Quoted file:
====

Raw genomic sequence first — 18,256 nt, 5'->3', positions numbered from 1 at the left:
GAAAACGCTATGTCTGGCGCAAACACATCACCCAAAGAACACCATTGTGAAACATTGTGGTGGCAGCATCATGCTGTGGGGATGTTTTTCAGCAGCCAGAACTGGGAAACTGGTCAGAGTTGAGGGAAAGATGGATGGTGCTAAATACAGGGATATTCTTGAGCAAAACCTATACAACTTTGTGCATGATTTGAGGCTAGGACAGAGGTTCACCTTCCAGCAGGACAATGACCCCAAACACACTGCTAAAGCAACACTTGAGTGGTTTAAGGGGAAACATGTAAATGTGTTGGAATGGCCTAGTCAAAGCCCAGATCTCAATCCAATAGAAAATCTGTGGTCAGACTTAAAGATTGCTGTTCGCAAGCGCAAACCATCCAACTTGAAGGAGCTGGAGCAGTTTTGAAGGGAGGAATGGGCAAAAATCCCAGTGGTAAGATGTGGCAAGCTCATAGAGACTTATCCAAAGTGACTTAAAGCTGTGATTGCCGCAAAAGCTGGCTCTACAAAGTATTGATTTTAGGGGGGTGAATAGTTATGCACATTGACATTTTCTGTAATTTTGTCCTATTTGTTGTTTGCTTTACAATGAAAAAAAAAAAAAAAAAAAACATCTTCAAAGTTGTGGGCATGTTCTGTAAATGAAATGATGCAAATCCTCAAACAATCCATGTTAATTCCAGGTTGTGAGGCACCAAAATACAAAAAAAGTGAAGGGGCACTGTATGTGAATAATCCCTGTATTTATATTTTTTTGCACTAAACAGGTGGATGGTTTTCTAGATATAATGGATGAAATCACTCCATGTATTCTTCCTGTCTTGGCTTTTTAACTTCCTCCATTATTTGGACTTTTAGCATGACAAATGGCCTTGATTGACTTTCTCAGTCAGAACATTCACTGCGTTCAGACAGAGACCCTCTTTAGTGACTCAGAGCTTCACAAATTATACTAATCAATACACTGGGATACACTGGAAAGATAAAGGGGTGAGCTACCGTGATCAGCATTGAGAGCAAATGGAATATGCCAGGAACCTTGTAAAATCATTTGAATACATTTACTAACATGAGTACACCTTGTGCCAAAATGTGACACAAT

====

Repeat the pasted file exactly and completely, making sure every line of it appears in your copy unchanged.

Raw genomic sequence first — 18,256 nt, 5'->3', positions numbered from 1 at the left:
GAAAACGCTATGTCTGGCGCAAACACATCACCCAAAGAACACCATTGTGAAACATTGTGGTGGCAGCATCATGCTGTGGGGATGTTTTTCAGCAGCCAGAACTGGGAAACTGGTCAGAGTTGAGGGAAAGATGGATGGTGCTAAATACAGGGATATTCTTGAGCAAAACCTATACAACTTTGTGCATGATTTGAGGCTAGGACAGAGGTTCACCTTCCAGCAGGACAATGACCCCAAACACACTGCTAAAGCAACACTTGAGTGGTTTAAGGGGAAACATGTAAATGTGTTGGAATGGCCTAGTCAAAGCCCAGATCTCAATCCAATAGAAAATCTGTGGTCAGACTTAAAGATTGCTGTTCGCAAGCGCAAACCATCCAACTTGAAGGAGCTGGAGCAGTTTTGAAGGGAGGAATGGGCAAAAATCCCAGTGGTAAGATGTGGCAAGCTCATAGAGACTTATCCAAAGTGACTTAAAGCTGTGATTGCCGCAAAAGCTGGCTCTACAAAGTATTGATTTTAGGGGGGTGAATAGTTATGCACATTGACATTTTCTGTAATTTTGTCCTATTTGTTGTTTGCTTTACAATGAAAAAAAAAAAAAAAAAAAACATCTTCAAAGTTGTGGGCATGTTCTGTAAATGAAATGATGCAAATCCTCAAACAATCCATGTTAATTCCAGGTTGTGAGGCACCAAAATACAAAAAAAGTGAAGGGGCACTGTATGTGAATAATCCCTGTATTTATATTTTTTTGCACTAAACAGGTGGATGGTTTTCTAGATATAATGGATGAAATCACTCCATGTATTCTTCCTGTCTTGGCTTTTTAACTTCCTCCATTATTTGGACTTTTAGCATGACAAATGGCCTTGATTGACTTTCTCAGTCAGAACATTCACTGCGTTCAGACAGAGACCCTCTTTAGTGACTCAGAGCTTCACAAATTATACTAATCAATACACTGGGATACACTGGAAAGATAAAGGGGTGAGCTACCGTGATCAGCATTGAGAGCAAATGGAATATGCCAGGAACCTTGTAAAATCATTTGAATACATTTACTAACATGAGTACACCTTGTGCCAAAATGTGACACAAT